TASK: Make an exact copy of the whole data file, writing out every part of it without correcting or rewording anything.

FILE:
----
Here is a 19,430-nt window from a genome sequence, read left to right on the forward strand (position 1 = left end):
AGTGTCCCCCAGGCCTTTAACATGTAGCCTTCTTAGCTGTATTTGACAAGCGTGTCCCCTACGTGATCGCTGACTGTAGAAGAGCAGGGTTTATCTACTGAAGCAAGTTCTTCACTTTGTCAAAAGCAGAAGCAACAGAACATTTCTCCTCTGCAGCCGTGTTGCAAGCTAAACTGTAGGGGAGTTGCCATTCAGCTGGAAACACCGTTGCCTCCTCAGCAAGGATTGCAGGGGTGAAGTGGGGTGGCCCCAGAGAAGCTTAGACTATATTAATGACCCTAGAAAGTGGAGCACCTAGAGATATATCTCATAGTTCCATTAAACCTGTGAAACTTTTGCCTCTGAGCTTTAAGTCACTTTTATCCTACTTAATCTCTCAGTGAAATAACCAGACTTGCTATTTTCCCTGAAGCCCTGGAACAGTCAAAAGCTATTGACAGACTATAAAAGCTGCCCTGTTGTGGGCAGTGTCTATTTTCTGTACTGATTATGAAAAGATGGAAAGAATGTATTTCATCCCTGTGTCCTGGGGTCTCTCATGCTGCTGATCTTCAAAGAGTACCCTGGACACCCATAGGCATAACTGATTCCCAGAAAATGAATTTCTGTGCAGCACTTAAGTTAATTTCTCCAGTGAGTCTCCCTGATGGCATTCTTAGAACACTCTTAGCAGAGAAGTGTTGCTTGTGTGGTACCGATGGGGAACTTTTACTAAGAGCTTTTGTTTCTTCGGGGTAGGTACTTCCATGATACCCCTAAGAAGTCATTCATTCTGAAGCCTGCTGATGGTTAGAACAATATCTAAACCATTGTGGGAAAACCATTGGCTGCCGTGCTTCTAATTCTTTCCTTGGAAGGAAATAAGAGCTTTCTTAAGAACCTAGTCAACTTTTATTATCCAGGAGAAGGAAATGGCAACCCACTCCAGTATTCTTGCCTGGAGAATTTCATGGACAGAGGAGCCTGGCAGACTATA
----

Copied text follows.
Here is a 19,430-nt window from a genome sequence, read left to right on the forward strand (position 1 = left end):
AGTGTCCCCCAGGCCTTTAACATGTAGCCTTCTTAGCTGTATTTGACAAGCGTGTCCCCTACGTGATCGCTGACTGTAGAAGAGCAGGGTTTATCTACTGAAGCAAGTTCTTCACTTTGTCAAAAGCAGAAGCAACAGAACATTTCTCCTCTGCAGCCGTGTTGCAAGCTAAACTGTAGGGGAGTTGCCATTCAGCTGGAAACACCGTTGCCTCCTCAGCAAGGATTGCAGGGGTGAAGTGGGGTGGCCCCAGAGAAGCTTAGACTATATTAATGACCCTAGAAAGTGGAGCACCTAGAGATATATCTCATAGTTCCATTAAACCTGTGAAACTTTTGCCTCTGAGCTTTAAGTCACTTTTATCCTACTTAATCTCTCAGTGAAATAACCAGACTTGCTATTTTCCCTGAAGCCCTGGAACAGTCAAAAGCTATTGACAGACTATAAAAGCTGCCCTGTTGTGGGCAGTGTCTATTTTCTGTACTGATTATGAAAAGATGGAAAGAATGTATTTCATCCCTGTGTCCTGGGGTCTCTCATGCTGCTGATCTTCAAAGAGTACCCTGGACACCCATAGGCATAACTGATTCCCAGAAAATGAATTTCTGTGCAGCACTTAAGTTAATTTCTCCAGTGAGTCTCCCTGATGGCATTCTTAGAACACTCTTAGCAGAGAAGTGTTGCTTGTGTGGTACCGATGGGGAACTTTTACTAAGAGCTTTTGTTTCTTCGGGGTAGGTACTTCCATGATACCCCTAAGAAGTCATTCATTCTGAAGCCTGCTGATGGTTAGAACAATATCTAAACCATTGTGGGAAAACCATTGGCTGCCGTGCTTCTAATTCTTTCCTTGGAAGGAAATAAGAGCTTTCTTAAGAACCTAGTCAACTTTTATTATCCAGGAGAAGGAAATGGCAACCCACTCCAGTATTCTTGCCTGGAGAATTTCATGGACAGAGGAGCCTGGCAGACTATA